In January 1919, Douglas sent The Mendicant, a book manuscript, to the George H. Doran Company in New York City. If you’ve never heard of them, you have heard of some of their authors: Sir Arthur Conan Doyle, H.G. Wells, Virginia Woolf, Sinclair Lewis, H.L. Mencken… you get the idea. Douglas worked until 3 in the morning on January 30th, then sent the manuscript by registered mail later that same day. He was so excited, he saved the postal receipt in his scrapbook.

George Doran himself wrote the reply. He was in London through most of February, and his office held the manuscript for him to look at personally. Upon his return he did read it, and on February 28 he wrote to congratulate Douglas on the “vigor” of the piece and “the masterly way in which it is written” (George H. Doran to LCD, February 28, 1919, in Douglas’s 1918 Scrapbook, Box 5, Lloyd C Douglas Papers, Bentley Historical Library, University of Michigan).

He offered Douglas two options:

(1) In its current state (but with some changes), it could be sold as an article to The American Magazine, “which has an enormous circulation and which is constantly on the lookout for such material as this. Should you rewrite it, I should be very glad to interest myself in securing careful consideration of the manuscript at the hands of the editor of The American.” Not a bad offer: he would personally recommend it to the editor of one of the nation’s top magazines, virtually ensuring its publication. But Douglas really wanted to publish a book. So the second alternative was more in line with his hopes…

(2) Doran expressed his “earnest desire to undertake the publication of the larger book,” if Douglas would greatly expand the work to fit Doran’s vision. Although it sounds, on the surface, like he’s saying the piece isn’t long enough and doesn’t go deeply enough into its subject matter, the truth is that Doran didn’t think it was religious enough. “If I might be so bold, I would like to urge that, in the development of your book, very particular emphasis should be placed upon the spiritual.”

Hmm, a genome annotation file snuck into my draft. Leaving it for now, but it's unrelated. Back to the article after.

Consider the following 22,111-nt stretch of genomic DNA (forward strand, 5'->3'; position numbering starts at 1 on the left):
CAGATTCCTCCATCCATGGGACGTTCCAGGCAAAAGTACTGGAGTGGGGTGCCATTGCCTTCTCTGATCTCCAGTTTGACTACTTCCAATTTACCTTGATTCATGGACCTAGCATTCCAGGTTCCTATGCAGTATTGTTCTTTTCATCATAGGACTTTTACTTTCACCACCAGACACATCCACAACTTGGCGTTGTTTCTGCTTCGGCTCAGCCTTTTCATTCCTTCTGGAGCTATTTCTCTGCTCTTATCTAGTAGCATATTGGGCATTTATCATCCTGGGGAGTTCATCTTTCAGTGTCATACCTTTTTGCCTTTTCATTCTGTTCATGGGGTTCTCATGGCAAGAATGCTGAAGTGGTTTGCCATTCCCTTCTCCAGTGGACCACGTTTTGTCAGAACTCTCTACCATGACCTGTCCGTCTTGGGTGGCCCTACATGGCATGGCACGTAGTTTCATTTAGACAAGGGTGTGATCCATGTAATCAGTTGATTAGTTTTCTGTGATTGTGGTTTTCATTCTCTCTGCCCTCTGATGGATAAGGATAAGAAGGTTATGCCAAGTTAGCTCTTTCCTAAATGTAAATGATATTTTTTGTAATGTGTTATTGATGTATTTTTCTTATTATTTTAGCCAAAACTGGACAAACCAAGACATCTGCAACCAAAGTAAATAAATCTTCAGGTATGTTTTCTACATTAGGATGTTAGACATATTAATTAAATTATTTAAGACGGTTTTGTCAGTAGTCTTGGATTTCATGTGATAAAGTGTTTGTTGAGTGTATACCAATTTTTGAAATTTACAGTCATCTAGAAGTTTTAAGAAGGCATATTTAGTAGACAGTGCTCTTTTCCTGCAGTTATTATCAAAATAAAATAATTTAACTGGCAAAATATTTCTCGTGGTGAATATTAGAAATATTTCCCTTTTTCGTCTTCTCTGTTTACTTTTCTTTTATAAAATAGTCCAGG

Douglas wrote the book for younger ministers. He wanted to share with them the methods and attitudes that had worked for him and that, in fact, had filled his Ann Arbor congregation to overflowing. Doran conceded that this would be useful information, but he worried “that these same earnest ministers throughout the land… in their attempt to follow your method without your inspiration and vision… would fail utterly on the spiritual side.”

The Mendicant is the story of a discouraged minister who has a reunion with some old college buddies and reconsiders both the aims and techniques of his ministerial work. His friend Jimmy Bartell has become a successful industrialist; Tom McGregor is a newspaper editor; and they invite their friend, Dr. David Tracey to join them. (There always has to be a doctor in Douglas’s books!) It isn’t a novel; it’s a series of dialogues. And yet, there is character development as the minister – the Reverend D. Preston Blue (pronounced ‘Depressed-n-Blue’) – comes away with an entirely different conception of his work and how to go about it. The title of the book comes from his realization that the church is not a commanding influence in the world; it behaves like a beggar, happily accepting nickels and dimes in the collection plate and fawning over newcomers, hoping they’ll visit again next week. Rev. Blue catches a vision of a church that takes its mandate seriously. But he only catches this vision after talking with professional people (Jimmy, Tom, and Dave) and applying to his own case the lessons he learns from watching them operate in their respective spheres.

Early in the book, Jimmy (the industrialist) says that he doesn’t go to church anymore, and he gives an impassioned explanation. He holds up a mirror to Rev. Blue, helping him to see how wretched the church has become in the eyes of professional people. That’s what troubled the publisher, George Doran. “Your manuscript implies the regeneration of Jim Bartell, but as a matter of fact you do not actually touch upon the question of belief or personal faith which, of course, in the last analysis must be the basis of permanent church work.”